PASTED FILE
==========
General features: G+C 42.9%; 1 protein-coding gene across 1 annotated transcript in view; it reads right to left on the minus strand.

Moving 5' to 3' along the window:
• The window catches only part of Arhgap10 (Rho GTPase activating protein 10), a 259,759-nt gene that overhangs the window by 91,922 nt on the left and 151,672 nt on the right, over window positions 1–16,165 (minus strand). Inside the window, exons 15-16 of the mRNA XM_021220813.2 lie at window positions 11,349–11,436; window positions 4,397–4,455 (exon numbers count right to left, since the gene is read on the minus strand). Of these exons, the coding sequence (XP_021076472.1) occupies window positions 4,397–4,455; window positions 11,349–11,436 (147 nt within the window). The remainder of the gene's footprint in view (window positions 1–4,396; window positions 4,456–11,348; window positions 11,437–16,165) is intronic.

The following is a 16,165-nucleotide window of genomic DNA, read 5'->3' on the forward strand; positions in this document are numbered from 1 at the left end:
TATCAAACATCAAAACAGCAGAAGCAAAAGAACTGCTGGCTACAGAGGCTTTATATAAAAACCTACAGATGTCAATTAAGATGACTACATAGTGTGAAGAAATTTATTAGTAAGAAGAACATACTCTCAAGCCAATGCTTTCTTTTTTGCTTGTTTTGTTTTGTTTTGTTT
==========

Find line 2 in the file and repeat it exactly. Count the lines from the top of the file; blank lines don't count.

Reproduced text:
Moving 5' to 3' along the window: